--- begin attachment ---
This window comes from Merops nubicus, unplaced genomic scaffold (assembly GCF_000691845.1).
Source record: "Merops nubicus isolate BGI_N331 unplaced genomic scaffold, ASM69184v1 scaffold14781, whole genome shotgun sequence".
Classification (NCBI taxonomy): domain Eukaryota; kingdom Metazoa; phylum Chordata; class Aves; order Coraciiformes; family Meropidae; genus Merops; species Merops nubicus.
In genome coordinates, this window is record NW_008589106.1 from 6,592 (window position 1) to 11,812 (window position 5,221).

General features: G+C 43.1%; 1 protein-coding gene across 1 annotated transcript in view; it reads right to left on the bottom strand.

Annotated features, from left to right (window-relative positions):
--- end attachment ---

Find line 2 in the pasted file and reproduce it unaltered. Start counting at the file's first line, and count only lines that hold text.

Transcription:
Source record: "Merops nubicus isolate BGI_N331 unplaced genomic scaffold, ASM69184v1 scaffold14781, whole genome shotgun sequence".